A perceptive but narrow analysis of the human side of the Afghan conflict.

Hearts for Sale!

A BUYER'S GUIDE TO WINNING IN AFGHANISTAN

“Soft power,” not firepower, can deliver an American victory in Afghanistan, according to this debut treatise on military-civilian relations.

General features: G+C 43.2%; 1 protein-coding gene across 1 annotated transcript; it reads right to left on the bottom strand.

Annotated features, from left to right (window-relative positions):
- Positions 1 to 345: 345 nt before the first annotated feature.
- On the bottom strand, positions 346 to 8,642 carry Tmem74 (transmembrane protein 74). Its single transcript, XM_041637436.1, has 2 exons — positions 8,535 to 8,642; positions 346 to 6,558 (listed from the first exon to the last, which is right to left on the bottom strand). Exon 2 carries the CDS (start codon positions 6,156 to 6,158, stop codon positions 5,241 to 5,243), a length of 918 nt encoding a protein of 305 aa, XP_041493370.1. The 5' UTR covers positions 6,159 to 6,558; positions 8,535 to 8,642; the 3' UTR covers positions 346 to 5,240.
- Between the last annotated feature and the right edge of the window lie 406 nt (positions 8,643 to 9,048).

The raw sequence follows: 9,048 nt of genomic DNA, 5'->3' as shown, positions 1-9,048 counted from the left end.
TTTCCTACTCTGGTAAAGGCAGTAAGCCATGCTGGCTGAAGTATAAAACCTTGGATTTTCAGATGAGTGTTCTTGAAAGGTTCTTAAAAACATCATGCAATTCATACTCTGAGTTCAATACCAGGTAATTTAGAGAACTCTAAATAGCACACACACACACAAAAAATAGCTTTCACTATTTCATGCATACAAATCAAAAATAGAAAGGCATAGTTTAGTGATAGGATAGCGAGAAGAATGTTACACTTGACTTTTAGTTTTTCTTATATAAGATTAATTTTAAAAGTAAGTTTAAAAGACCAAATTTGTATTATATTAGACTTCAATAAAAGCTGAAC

Marie, the president of the nonprofit Civil Visions International, spent two years as a U.S. Air Force officer in Afghanistan, an experience that gave her pronounced opinions on the conduct of the war effort. Her first premise is that the real enemy is Pakistan’s military intelligence agency, which, she argues, sponsors the Taliban as a proxy to control Afghanistan. Second, she insists that calls for an American pullout are but “enemy talking points”; the U.S. must “move forward, never give up and achieve a resounding victory,” lest Afghanistan revert to “the world’s largest salt-lick for Islamic nut-jobs.” But that goal, she contends, requires a more subtle, psychological approach to the war—one that enlists the allegiance of Afghans by “wooing” them with “gentleness, respect and even…love.” The bulk of the book is a primer on social mores and manners; the author highlights the importance of learning at least a few phrases in the local languages, mastering the complex rituals of greeting “like an Afghan,” and understanding the centrality of modesty and honor in Afghan society. She recommends that American women get used to head scarves, and that American men get used to holding hands with Afghan men. Above all, she urges Americans to leave their armored SUVs and fortified compounds to mingle with Afghans face-to-face, and to win “hearts and minds” by forging close relationships and taking civilian concerns seriously. Marie illustrates these lessons with her own real-life stories of navigating Afghan streets with her unit and defusing tensions with deft translation, cultural sensitivity and personal contact. (In fact, her direst confrontations were with clueless American brass, who reprimanded and investigated her for breaking bread with Afghans.) Marie offers a lucid, cogent analysis of social psychology and group dynamics, aimed at a military that seems tone-deaf to such factors, but her focus on deportment and etiquette provides a rather limited perspective; she writes little about the poverty, corruption, warlord-ism and ethnic animosities that make nation-building so challenging. Readers may wonder whether even the most heartfelt personal bonds can surmount these systemic obstacles to American success in Afghanistan.